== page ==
Open bedside tracheotomy in the intensive care unit

Steven J. Wang, Joel A. Sercarz, Keith E. Blackwell, Mazda Aghamohammadi, Marilene B. Wang

Research output: Contribution to journalArticlepeer-review

34 Scopus citations


Objective: To demonstrate that open bedside tracheotomy is an efficient, safe, and cost-effective procedure. Study Design: Retrospective review of more than 200 open bedside tracheotomies performed at UCLA Medical Center, Harbor-UCLA Medical Center, and West Los Angeles VA Medical Center from 1995 to 1998. Methods: The only personnel required for the procedure were an attending or senior resident and a junior resident or intern, as well as the respiratory therapist to withdraw the endotracheal tube. No anesthetist or scrub nurse was present for any of the procedures. The procedure took an average of 15 to 25 minutes. Patients were followed for 30 days after surgery to determine the incidence of complications. Results: The incidence of major complications related to the procedure, including hemorrhage and myocardial infarction, was less than 1%. The incidence of minor complications, including moderate bleeding at the tracheotomy site, was 4%. Overall mortality within 30 days was 8%, but was not related to the tracheotomy for any patients in this series. The charge for the procedure was $233 for the tracheotomy tube supplies and instruments. This cost compares favorably with an average charge of more than $3000 for the procedure in the operating room and about $1000 for a percutaneous tracheotomy kit. Conclusion: Review of our experience demonstrates that open bedside tracheotomies can be performed more efficiently and economically than operating room tracheotomies. The safety of this procedure is comparable to percutaneous tracheotomy but at a decreased cost.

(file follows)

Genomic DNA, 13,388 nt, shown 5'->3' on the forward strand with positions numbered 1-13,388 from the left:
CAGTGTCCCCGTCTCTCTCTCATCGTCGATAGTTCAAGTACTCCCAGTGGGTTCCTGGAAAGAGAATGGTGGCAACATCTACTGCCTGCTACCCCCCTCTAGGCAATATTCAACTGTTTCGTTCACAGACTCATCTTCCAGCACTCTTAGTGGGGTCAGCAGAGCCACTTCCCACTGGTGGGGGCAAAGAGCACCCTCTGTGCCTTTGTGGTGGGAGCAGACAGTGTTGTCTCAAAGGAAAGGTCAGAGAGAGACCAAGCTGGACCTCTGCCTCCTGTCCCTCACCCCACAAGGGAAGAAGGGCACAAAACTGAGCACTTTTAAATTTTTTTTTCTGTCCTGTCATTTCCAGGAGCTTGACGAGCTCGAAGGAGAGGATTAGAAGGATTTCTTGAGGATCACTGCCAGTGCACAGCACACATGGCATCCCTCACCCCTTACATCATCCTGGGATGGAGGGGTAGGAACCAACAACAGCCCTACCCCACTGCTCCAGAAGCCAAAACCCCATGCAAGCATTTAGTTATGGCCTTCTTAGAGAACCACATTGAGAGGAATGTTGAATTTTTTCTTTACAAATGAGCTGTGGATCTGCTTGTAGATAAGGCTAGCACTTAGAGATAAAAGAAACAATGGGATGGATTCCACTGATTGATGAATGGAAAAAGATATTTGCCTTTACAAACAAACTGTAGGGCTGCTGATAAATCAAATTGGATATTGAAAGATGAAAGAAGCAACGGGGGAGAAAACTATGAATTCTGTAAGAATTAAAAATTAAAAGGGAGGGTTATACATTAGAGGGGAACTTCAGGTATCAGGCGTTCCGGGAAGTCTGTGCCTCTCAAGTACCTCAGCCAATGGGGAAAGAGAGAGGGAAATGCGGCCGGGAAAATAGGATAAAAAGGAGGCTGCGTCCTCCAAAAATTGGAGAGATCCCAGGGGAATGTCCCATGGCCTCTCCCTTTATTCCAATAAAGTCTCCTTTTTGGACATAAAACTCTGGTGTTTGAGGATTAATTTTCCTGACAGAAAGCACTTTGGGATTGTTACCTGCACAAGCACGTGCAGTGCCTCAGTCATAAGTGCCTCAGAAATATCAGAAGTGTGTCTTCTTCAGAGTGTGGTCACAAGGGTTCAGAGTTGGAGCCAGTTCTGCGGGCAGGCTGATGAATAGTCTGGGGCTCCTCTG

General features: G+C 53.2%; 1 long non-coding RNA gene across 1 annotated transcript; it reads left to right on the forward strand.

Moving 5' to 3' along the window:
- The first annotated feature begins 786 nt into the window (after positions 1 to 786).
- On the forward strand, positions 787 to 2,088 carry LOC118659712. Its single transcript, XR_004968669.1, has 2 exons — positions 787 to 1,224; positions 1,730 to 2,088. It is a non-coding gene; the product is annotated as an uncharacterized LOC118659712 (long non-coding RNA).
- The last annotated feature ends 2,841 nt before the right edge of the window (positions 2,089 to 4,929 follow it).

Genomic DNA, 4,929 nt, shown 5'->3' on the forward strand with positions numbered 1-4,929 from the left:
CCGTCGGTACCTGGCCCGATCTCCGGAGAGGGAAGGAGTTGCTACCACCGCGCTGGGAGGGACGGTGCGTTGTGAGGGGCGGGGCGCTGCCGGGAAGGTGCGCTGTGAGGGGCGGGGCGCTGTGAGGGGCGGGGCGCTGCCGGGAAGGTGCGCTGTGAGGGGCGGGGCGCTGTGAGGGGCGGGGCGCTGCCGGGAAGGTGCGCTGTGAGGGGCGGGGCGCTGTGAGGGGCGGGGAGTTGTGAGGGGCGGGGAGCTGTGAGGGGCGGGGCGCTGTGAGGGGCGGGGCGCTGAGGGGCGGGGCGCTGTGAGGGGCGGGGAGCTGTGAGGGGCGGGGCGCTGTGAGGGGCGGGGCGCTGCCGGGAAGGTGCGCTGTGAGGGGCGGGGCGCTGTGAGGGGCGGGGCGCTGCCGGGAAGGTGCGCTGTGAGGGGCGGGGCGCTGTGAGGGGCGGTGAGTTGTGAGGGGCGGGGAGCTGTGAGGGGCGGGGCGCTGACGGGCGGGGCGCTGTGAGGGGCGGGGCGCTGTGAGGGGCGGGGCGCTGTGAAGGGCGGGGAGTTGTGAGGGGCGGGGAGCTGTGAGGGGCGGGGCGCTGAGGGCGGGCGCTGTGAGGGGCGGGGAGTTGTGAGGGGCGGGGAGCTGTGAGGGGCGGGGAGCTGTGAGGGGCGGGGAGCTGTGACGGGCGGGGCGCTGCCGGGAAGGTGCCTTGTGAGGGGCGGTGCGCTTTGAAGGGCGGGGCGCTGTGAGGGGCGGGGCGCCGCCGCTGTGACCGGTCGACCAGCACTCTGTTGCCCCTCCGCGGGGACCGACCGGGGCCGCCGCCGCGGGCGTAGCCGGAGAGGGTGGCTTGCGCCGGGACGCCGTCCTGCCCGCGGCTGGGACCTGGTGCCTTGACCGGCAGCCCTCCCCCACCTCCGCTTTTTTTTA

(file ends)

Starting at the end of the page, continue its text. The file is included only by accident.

Original languageEnglish (US)
Pages (from-to)891-893
Number of pages3
Issue number6
StatePublished - Jun 1999
Externally publishedYes


  • Percutaneous tracheotomy
  • Tracheotomy

ASJC Scopus subject areas

  • Otorhinolaryngology


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